Australia

Labor press freedom inquiry bid falls flat

Labor's bid for a new parliamentary committee examining press freedom has failed in the upper house, the issue to be looked at briefly by an existing committee.

Labor's push for a new parliamentary committee to examine press freedom has failed in the Senate.

But the issue will still be raked over in during a short and targeted inquiry by the Parliamentary Joint Committee on Intelligence and Security.

The opposition's broader inquiry, which would have looked at disclosure and public reporting of sensitive and classified information, was defeated after a tied vote in the Senate.

Whistleblower and public servant protections would also have come under scrutiny, along with how the government refers leaks to authorities and the independence of police in dealing with politically sensitive matters.

Labor's home affairs spokeswoman Kristina Keneally said the government's option was limited and restricted.

"They should stand up and explain their silence over the past three weeks and why they have failed their guardianship of one of our most fundamental democratic rights," she told senators.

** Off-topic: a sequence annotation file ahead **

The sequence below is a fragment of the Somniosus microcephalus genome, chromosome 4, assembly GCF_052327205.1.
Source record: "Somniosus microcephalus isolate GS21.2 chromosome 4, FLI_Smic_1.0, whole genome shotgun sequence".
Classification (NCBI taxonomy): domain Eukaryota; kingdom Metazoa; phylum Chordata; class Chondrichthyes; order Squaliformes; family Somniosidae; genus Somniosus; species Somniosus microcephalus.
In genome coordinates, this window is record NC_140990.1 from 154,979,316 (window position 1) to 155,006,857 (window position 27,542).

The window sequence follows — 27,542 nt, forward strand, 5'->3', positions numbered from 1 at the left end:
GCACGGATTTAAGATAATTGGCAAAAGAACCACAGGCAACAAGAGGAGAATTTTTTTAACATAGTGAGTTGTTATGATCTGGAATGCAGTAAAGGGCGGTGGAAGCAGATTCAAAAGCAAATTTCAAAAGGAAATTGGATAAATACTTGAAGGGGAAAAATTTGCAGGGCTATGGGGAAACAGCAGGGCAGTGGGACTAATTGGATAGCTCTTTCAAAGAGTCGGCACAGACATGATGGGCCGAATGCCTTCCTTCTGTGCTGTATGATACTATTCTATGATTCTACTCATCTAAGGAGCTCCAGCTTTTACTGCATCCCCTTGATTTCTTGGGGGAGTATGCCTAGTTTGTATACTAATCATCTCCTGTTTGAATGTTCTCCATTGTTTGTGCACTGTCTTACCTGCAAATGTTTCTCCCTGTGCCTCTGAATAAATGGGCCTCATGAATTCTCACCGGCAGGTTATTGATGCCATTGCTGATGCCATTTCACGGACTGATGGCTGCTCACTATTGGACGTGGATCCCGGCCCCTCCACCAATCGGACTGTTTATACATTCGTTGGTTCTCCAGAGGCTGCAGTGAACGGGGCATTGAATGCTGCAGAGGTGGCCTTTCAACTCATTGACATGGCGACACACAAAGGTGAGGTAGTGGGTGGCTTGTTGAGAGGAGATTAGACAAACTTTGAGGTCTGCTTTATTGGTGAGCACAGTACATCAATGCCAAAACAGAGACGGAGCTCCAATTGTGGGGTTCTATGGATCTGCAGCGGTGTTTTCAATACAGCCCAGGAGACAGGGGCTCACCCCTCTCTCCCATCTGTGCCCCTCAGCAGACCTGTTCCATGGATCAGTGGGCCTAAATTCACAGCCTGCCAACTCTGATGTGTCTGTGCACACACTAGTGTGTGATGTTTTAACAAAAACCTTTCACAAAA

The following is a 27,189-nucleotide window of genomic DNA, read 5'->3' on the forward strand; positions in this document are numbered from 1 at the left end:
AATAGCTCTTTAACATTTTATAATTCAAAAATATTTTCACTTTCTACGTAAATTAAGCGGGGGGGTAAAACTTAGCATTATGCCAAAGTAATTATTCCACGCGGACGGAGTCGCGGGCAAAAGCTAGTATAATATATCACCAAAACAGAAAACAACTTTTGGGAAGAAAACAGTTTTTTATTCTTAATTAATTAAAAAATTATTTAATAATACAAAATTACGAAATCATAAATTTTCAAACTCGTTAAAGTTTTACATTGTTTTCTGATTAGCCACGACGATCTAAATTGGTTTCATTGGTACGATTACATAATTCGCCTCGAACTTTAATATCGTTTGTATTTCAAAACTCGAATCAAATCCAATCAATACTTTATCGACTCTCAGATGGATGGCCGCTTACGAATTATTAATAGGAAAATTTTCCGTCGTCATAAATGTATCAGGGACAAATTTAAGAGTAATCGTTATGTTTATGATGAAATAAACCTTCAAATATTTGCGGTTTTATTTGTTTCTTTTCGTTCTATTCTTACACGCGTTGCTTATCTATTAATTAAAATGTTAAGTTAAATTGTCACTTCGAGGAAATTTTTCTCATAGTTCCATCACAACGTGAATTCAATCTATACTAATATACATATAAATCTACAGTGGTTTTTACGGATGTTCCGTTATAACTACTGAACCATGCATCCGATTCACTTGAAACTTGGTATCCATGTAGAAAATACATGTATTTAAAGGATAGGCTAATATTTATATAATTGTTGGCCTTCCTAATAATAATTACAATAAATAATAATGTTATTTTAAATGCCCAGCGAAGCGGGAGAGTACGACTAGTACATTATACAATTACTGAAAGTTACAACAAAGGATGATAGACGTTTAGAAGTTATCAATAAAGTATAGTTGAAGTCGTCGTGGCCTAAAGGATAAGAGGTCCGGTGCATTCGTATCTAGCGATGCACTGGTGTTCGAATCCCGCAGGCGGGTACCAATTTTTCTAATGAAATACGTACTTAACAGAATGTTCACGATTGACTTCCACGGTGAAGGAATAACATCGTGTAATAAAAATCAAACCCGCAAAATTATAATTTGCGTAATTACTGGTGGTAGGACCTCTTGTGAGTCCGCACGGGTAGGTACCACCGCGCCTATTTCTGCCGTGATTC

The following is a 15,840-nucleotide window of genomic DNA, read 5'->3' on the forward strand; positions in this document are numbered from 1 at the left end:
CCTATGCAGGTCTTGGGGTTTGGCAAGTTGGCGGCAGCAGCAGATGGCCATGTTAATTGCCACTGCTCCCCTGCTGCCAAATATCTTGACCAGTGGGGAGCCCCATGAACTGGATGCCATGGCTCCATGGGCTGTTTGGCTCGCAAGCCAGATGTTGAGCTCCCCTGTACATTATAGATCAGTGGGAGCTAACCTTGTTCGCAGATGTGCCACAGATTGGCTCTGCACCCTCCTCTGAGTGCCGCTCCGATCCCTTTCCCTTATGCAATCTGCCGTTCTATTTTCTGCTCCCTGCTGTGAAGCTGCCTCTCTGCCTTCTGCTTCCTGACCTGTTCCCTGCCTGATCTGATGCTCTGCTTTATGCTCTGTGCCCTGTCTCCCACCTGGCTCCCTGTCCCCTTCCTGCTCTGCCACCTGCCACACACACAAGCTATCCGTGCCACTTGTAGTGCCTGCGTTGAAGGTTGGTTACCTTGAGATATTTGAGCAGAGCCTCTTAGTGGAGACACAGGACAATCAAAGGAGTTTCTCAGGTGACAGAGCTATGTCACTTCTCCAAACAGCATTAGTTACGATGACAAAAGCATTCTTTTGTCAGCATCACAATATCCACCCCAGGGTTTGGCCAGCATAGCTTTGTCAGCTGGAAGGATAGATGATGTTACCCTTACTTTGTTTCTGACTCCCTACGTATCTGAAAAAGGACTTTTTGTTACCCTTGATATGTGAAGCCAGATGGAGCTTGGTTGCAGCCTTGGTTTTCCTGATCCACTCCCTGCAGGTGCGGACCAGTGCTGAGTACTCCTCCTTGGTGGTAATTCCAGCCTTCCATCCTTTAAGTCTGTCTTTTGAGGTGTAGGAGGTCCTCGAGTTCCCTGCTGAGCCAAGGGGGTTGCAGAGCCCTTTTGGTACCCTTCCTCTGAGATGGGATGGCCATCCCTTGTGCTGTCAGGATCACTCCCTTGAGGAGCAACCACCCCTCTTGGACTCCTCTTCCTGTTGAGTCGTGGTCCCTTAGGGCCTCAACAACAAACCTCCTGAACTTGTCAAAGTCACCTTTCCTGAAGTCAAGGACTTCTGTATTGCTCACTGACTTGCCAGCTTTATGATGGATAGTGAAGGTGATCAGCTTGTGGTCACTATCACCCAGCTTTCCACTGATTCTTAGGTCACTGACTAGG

Government Senate leader Mathias Cormann said the PJCIS was well-placed to deal with the issue.

"The government is committed to ensuring our democracy strikes the right balance between a free press and keeping Australians safe," he said.

Pauline Hanson abstained from the vote on Labor's committee because One Nation hadn't been approached to be on it.

"I don't believe it's going to be fair and balanced," she said.

Greens senator Nick McKim criticised the government-approved inquiry, arguing the issue needed full transparency.

Tasmanian independent Jacqui Lambie and former Liberal Cory Bernardi sided with the government, killing off Labor's inquiry.

The Canberra home of News Corp journalist Annika Smethurst was raided last month over the 2018 publication of a leaked proposal to allow the Australian Signals Directorate to spy on Australians.

The following day, the ABC's Sydney headquarters were raided over stories published in 2017 alleging Australian soldiers may have carried out unlawful killings in Afghanistan, based on leaked Defence papers.

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